Ice Cube Says ‘No Shade’ Drake’s Reign At the Top Is Over

Drake Career Ice Cube

Believe it or not, it’s been nine years since Drake dropped his single “Best I Ever Had” off his “So Far Gone” mixtape and grabbed hip-hop by the throat.

Since then, he’s released hit after hit, wracked up millions of sales and went from a rapper to a straight up pop star.

But according to Ice Cube, Drake’s reign is coming to an end and not because of his beef with Pusha T, it’s just the natural order of things in the rap space.

“Drake built himself up to [what he is today]. He had a good run,” said Cube on the Bay Area station 106 KMEL. “You only got a three year run in the rap game. You only got three years at the tip top of the rap game, then you got to find your place in this thing. That’s just the pattern … [Lil] Wayne, when he was hot, three years on top, then you looking for somebody else …. Your reign becomes over. The audience has determined that. You can own the airwaves but then it’s time for somebody else. That’s just been the pattern. It was the pattern with me.”

Of course, Cube is speaking about his post N.W.A. days when he lit up the airwaves and streets with his politically charged gangsta rap. But eventually that buzz, albeit still strong, grew quieter and his songs didn’t reside on the Billboard charts like they did years before.

But it’s not like people were saying Cube’s music got worse at that time. In fact, some might say it got better over the years, so like he said about Drake, people just wanted to find something new.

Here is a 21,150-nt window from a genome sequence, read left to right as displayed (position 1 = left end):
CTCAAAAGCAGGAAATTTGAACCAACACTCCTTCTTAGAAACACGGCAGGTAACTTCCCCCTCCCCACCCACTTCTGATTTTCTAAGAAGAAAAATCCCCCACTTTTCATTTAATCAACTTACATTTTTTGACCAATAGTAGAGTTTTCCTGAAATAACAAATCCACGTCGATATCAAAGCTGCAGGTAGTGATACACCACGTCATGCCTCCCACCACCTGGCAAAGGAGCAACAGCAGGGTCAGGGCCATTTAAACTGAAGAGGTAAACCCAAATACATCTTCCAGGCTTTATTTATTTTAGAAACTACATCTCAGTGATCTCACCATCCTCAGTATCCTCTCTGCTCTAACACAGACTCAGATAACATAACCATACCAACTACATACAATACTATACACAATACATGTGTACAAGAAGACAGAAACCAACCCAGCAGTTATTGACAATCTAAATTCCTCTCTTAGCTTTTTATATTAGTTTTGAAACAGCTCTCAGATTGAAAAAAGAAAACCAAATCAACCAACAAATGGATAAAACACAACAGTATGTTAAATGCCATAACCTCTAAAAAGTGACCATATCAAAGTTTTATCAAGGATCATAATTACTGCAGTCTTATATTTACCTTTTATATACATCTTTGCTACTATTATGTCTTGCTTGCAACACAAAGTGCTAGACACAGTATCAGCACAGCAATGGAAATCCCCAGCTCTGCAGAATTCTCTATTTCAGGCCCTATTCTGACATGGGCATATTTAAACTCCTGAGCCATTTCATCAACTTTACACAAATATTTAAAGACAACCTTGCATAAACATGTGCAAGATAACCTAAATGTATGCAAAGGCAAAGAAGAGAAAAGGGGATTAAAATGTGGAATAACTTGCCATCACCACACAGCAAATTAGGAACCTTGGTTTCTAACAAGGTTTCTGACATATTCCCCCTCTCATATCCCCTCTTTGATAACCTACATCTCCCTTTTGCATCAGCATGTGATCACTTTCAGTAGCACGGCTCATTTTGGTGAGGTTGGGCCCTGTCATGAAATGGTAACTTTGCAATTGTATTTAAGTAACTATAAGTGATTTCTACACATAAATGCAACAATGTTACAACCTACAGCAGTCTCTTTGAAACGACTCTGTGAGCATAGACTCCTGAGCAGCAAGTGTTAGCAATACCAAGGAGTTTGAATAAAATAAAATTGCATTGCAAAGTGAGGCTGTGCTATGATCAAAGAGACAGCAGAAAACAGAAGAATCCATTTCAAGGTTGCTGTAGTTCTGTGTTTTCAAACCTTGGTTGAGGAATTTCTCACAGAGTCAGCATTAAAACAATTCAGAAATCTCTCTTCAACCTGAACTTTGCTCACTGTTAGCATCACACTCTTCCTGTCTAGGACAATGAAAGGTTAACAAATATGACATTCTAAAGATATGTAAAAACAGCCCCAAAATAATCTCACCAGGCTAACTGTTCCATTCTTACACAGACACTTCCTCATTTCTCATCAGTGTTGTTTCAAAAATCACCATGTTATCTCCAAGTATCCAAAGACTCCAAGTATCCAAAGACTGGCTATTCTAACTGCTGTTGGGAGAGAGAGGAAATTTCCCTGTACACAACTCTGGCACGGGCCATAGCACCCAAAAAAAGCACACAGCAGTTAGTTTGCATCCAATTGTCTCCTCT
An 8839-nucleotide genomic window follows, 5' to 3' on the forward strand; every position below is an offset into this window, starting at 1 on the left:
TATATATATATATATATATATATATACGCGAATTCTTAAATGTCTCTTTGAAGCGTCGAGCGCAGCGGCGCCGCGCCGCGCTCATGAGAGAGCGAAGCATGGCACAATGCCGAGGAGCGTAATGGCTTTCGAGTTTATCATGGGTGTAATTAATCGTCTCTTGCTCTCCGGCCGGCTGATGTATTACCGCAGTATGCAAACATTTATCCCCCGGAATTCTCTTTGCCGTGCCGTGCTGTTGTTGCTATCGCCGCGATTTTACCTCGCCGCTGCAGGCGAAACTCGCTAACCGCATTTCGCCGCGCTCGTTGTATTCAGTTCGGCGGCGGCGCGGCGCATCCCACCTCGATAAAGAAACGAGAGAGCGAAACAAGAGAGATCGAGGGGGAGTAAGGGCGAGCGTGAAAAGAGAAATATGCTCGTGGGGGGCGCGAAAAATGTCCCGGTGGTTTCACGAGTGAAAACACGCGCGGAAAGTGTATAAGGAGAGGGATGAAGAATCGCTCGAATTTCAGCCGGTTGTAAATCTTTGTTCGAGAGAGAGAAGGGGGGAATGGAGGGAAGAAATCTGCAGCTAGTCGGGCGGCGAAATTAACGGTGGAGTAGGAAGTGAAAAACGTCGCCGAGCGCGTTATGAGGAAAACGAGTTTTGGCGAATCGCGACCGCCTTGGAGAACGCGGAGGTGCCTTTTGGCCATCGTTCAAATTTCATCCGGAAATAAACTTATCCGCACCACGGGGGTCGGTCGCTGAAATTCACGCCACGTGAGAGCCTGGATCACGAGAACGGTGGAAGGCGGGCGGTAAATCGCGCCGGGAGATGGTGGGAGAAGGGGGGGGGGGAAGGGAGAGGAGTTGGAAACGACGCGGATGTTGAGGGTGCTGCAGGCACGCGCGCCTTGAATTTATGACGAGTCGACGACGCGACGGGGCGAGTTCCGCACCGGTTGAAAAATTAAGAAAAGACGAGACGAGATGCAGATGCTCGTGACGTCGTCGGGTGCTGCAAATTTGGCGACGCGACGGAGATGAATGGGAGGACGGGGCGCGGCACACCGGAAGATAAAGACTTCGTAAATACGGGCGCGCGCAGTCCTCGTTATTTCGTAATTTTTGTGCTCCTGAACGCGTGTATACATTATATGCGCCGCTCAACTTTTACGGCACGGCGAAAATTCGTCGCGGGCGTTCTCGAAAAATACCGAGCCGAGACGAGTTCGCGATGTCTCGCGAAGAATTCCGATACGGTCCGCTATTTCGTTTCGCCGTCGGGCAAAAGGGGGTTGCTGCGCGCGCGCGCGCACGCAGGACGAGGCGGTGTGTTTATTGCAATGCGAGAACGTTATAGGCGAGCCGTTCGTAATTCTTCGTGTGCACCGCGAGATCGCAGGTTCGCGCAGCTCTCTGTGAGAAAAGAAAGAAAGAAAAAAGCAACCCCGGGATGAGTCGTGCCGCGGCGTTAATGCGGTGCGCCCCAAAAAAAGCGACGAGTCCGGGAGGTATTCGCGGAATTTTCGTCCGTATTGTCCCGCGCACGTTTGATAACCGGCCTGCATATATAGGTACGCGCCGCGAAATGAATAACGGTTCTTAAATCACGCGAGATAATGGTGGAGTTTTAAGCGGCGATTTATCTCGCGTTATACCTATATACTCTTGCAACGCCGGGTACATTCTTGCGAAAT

It’s a point that JAY Z talked about with the New York Times last year, and he said what pushes rap or any other type of art forward, has to do with people finding things on their own and then sharing them. And that’s why it’s impossible for an artist to remain at the top forever.

But Jay also said being the newest, hottest thing shouldn’t be anyone’s goal, whether they’re an artist, businessperson or something else. Instead, that person should find a place within their field that they can occupy and then thrive from. 

“Rap is about the gift of discovery. The white-hot space is when it’s fresh and new,” he explained. “‘Cause at the end of the day we’re going to find out it’s not about the white-hot space, but it’s about finding the truth. That white-hot space — people think it’s the biggest thing — but it’s really small. It’s almost like a trend … [Would] you rather be a trend or you rather be forever?”

As far as Drake, the next few weeks will be interesting because he’s due to drop his new album “Scorpion,” obviously his first major release since the whole Pusha T fiasco. It’ll also be the first real indication if the beef has harmed his brand or not, and if people are now ready to make someone else No. 1. 

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